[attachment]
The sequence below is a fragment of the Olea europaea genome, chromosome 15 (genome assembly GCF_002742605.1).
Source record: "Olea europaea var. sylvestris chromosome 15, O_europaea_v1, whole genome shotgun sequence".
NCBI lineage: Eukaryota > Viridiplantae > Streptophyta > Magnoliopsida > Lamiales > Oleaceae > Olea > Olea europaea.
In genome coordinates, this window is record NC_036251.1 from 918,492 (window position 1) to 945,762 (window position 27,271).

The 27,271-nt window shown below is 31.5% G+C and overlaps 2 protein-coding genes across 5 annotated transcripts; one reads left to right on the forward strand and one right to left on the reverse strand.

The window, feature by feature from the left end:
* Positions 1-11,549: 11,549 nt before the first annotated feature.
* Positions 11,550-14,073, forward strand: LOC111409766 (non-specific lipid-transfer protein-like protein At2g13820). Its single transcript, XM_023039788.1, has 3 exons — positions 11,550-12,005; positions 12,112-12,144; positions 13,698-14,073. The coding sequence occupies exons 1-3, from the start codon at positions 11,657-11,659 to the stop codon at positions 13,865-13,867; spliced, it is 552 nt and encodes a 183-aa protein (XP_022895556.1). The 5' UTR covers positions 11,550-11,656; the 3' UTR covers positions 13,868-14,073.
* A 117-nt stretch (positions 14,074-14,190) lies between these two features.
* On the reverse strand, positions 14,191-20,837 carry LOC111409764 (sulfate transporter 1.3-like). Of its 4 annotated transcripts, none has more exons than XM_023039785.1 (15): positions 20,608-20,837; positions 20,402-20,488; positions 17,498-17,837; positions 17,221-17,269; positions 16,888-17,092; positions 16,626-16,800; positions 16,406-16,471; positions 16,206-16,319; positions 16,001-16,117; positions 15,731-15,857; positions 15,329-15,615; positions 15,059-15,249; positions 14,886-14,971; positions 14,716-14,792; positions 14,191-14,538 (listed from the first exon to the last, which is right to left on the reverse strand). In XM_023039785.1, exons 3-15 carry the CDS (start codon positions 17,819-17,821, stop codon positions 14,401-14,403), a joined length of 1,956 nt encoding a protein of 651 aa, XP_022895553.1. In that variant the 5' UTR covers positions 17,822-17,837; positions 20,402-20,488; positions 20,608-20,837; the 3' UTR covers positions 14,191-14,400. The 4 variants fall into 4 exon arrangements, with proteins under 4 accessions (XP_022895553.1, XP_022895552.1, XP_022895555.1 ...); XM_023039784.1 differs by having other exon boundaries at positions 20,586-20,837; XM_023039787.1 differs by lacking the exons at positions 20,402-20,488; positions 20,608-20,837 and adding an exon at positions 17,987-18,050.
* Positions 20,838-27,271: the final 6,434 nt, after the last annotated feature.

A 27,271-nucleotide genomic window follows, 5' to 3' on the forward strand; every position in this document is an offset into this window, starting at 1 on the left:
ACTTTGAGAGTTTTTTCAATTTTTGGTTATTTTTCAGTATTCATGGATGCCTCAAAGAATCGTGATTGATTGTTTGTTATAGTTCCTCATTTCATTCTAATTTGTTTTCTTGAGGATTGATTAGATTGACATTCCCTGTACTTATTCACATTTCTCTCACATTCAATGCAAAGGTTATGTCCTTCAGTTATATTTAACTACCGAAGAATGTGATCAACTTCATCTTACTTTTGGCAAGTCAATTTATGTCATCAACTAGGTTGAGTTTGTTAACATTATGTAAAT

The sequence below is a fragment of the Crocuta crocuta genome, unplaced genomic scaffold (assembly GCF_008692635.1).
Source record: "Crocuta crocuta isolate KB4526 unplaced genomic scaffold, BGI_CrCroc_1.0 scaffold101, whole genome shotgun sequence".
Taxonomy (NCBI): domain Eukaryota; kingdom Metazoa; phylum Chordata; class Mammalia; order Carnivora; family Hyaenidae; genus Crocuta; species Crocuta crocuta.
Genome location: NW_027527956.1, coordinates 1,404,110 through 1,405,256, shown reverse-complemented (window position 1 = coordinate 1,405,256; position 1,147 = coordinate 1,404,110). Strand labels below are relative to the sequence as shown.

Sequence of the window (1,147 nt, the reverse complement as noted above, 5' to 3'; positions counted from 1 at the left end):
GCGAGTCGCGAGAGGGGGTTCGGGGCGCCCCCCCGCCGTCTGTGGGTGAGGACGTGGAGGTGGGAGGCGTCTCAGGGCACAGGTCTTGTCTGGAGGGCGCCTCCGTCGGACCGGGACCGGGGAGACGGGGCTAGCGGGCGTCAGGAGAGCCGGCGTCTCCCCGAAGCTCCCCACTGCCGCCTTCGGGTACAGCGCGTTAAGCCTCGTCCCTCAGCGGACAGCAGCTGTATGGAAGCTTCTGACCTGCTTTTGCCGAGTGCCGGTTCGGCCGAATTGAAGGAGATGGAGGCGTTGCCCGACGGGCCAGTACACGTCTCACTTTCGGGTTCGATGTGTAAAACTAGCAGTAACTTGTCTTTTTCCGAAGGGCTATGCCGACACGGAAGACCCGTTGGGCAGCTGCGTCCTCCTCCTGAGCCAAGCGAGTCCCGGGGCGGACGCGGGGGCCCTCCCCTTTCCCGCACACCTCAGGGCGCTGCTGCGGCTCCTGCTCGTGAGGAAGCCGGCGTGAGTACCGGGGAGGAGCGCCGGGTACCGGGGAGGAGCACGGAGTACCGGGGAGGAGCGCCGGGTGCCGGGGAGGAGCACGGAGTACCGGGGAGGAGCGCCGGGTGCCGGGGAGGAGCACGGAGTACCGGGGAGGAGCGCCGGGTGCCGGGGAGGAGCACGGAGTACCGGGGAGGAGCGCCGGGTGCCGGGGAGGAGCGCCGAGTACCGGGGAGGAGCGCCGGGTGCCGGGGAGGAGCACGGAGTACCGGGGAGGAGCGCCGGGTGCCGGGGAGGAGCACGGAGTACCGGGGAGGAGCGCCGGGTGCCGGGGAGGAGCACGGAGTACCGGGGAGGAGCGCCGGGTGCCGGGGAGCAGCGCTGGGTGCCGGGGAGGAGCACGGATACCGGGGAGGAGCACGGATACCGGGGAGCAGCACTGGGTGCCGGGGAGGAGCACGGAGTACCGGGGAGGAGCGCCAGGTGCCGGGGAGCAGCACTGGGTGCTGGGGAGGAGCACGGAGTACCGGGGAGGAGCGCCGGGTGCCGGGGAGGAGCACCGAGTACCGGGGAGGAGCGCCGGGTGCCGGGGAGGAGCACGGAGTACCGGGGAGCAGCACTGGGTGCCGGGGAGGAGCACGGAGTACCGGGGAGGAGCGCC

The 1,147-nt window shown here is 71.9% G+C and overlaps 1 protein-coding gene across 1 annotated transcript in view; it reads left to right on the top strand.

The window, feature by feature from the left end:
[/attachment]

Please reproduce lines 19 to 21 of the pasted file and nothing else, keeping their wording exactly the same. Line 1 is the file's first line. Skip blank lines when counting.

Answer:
GCGAGTCGCGAGAGGGGGTTCGGGGCGCCCCCCCGCCGTCTGTGGGTGAGGACGTGGAGGTGGGAGGCGTCTCAGGGCACAGGTCTTGTCTGGAGGGCGCCTCCGTCGGACCGGGACCGGGGAGACGGGGCTAGCGGGCGTCAGGAGAGCCGGCGTCTCCCCGAAGCTCCCCACTGCCGCCTTCGGGTACAGCGCGTTAAGCCTCGTCCCTCAGCGGACAGCAGCTGTATGGAAGCTTCTGACCTGCTTTTGCCGAGTGCCGGTTCGGCCGAATTGAAGGAGATGGAGGCGTTGCCCGACGGGCCAGTACACGTCTCACTTTCGGGTTCGATGTGTAAAACTAGCAGTAACTTGTCTTTTTCCGAAGGGCTATGCCGACACGGAAGACCCGTTGGGCAGCTGCGTCCTCCTCCTGAGCCAAGCGAGTCCCGGGGCGGACGCGGGGGCCCTCCCCTTTCCCGCACACCTCAGGGCGCTGCTGCGGCTCCTGCTCGTGAGGAAGCCGGCGTGAGTACCGGGGAGGAGCGCCGGGTACCGGGGAGGAGCACGGAGTACCGGGGAGGAGCGCCGGGTGCCGGGGAGGAGCACGGAGTACCGGGGAGGAGCGCCGGGTGCCGGGGAGGAGCACGGAGTACCGGGGAGGAGCGCCGGGTGCCGGGGAGGAGCACGGAGTACCGGGGAGGAGCGCCGGGTGCCGGGGAGGAGCGCCGAGTACCGGGGAGGAGCGCCGGGTGCCGGGGAGGAGCACGGAGTACCGGGGAGGAGCGCCGGGTGCCGGGGAGGAGCACGGAGTACCGGGGAGGAGCGCCGGGTGCCGGGGAGGAGCACGGAGTACCGGGGAGGAGCGCCGGGTGCCGGGGAGCAGCGCTGGGTGCCGGGGAGGAGCACGGATACCGGGGAGGAGCACGGATACCGGGGAGCAGCACTGGGTGCCGGGGAGGAGCACGGAGTACCGGGGAGGAGCGCCAGGTGCCGGGGAGCAGCACTGGGTGCTGGGGAGGAGCACGGAGTACCGGGGAGGAGCGCCGGGTGCCGGGGAGGAGCACCGAGTACCGGGGAGGAGCGCCGGGTGCCGGGGAGGAGCACGGAGTACCGGGGAGCAGCACTGGGTGCCGGGGAGGAGCACGGAGTACCGGGGAGGAGCGCC

The 1,147-nt window shown here is 71.9% G+C and overlaps 1 protein-coding gene across 1 annotated transcript in view; it reads left to right on the top strand.

The window, feature by feature from the left end: